Rush has performed more transcranial magnetic stimulation (TMS therapy) treatments than any other health system in the Chicago area.
Transcranial magnetic stimulation (TMS) is a noninvasive, outpatient treatment for depression. It uses an “electromagnetic coil” — a device that produces magnetic energy — to stimulate nerve cells in the part of the brain that controls mood.
Sending magnetic pulses to these nerve cells may help them work better. For many people, this improves symptoms of depression — even when standard treatments like antidepressants and therapy haven't helped.
Rush is home to one of the leading TMS treatment centers in the Chicago area. Since we started offering this procedure more than a decade ago, we’ve delivered more than 2 million treatments.
Advantages of TMS Therapy
TMS has many advantages:
- It's effective — most people who complete a course of TMS therapy find relief from their depression symptoms
- It's noninvasive — no medications, sedation or surgery
- There’s no down time — you can drive yourself back to your home or work, and resume your normal activities, immediately after treatment
- It's covered by most major insurance plans, including Medicare
- It has fewer side effects than antidepressants
What to Expect During TMS Therapy
Each TMS session at Rush lasts about 20 minutes. Most people have five sessions a week for four to six weeks, with an average of 30 to 36 total treatments.
During your session, you'll sit in a reclined chair. A certified registered nurse will place the magnetic device on the left side of your forehead. It will send short pulses of magnetic energy to specific areas in your brain that regulate mood.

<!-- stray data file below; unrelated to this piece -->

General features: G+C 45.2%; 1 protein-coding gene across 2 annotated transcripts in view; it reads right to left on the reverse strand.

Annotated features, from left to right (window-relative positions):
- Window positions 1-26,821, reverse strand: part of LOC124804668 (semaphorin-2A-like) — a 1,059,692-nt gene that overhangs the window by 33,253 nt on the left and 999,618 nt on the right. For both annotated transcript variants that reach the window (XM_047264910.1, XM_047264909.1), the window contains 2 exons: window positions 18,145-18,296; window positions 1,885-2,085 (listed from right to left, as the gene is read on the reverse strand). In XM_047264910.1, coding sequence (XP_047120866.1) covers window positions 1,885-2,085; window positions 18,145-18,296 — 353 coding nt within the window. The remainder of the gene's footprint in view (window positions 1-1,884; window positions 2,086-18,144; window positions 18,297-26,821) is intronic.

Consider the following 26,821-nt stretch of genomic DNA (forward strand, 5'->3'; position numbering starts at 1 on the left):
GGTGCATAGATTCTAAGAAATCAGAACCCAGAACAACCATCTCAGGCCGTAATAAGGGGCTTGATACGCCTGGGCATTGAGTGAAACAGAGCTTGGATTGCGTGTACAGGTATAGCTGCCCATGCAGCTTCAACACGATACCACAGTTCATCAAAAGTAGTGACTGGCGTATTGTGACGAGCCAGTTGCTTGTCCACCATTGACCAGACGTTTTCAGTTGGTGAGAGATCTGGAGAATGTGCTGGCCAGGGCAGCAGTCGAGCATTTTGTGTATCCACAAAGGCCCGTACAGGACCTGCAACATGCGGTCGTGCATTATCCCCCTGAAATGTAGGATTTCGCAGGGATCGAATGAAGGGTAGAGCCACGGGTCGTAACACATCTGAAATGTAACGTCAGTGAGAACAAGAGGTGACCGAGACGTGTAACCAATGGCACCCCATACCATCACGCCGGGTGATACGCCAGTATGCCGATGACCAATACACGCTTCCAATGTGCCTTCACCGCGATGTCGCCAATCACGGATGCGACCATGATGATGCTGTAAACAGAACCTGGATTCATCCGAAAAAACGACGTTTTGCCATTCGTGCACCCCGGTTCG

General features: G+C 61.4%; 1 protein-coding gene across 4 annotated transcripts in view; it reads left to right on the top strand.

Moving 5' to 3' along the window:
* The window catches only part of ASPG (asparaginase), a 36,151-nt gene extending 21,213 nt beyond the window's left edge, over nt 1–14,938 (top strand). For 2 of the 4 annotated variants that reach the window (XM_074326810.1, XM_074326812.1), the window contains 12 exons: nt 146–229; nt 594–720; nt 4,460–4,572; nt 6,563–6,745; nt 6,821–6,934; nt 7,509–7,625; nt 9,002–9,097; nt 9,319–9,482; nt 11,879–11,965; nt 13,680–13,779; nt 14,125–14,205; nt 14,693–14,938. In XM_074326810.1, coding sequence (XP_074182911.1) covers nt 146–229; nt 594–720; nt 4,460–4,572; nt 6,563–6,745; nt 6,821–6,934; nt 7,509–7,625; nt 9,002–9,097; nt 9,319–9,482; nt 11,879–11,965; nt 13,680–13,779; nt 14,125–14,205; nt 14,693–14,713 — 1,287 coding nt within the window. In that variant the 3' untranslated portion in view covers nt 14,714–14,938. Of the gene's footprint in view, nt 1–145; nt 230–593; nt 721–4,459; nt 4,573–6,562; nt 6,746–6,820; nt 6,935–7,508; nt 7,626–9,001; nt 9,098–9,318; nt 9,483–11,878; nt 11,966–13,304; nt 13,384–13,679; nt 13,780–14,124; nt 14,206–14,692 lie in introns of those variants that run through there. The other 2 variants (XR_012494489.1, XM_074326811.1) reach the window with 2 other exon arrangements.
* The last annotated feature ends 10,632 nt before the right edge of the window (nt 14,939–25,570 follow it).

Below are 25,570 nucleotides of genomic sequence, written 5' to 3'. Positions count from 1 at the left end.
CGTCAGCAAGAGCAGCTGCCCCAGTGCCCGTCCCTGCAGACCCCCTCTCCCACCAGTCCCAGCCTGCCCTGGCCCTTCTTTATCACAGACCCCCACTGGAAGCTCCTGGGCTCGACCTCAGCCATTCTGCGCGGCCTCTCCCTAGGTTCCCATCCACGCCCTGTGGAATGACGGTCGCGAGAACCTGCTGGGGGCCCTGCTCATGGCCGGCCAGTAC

Side Effects of TMS Therapy
Although side effects are uncommon, some people experience a mild headache or scalp discomfort. These typically go away once the treatment is over.
The most serious (but rare) side effect associated with TMS therapy is seizures. However, the risk of seizures is very low.
TMS Therapy Success Rate
Among patients who have TMS therapy at Rush:
- 50% feel significantly better
- 30% get moderate relief
- 20% experience no change
Relief typically lasts about a year. After a year, if symptoms return, you may want to come in for another round of TMS therapy.
How to Get Started
To find out if you’re a candidate for TMS therapy, call us at (312) 942-7316. You’ll undergo a screening process that includes the following:
- A 30-minute informational phone call: One of our nurses will ask you questions about your history of depression, including your current symptoms and other treatments you’ve tried. We’ll also ask questions that help us understand whether you can safely have TMS. (For example, you may not be eligible if you have screws or other metal surgical devices in your head or neck).
- A one-on-one psychiatric consultation: You’ll meet with one of our psychiatrists to discuss your treatment history and goals. Together we’ll determine whether TMS is right for you, and whether you’re ready to commit to a full course of therapy.
- Insurance authorization: Our team will work with your health insurance provider to ensure your treatments are approved and will be covered.
Once you’re approved for treatment by Rush and your insurance provider, we’ll begin scheduling your series of appointments.
Rush Excellence in TMS Therapy
- Leaders in the field: Rush was part of the clinical trial that led to FDA approval of TMS therapy to treat depression.
- The most experienced TMS therapy experts in Chicago: Providers at Rush have performed millions of TMS treatments — more than any other team in Chicago. This experience has sharpened their understanding of when TMS therapy is likely to help (and when it's not).
- Experts in treatment-resistant depression: Psychiatrists and psychologists at Rush specialize in depression that doesn't respond to psychotherapy and antidepressants. Based on your specific history and symptoms, they can help determine the best next steps. This may include TMS therapy or other treatments for treatment-resistant depression, such as electroconvulsive therapy (ECT) or esketamine (Spravato), a nasal spray.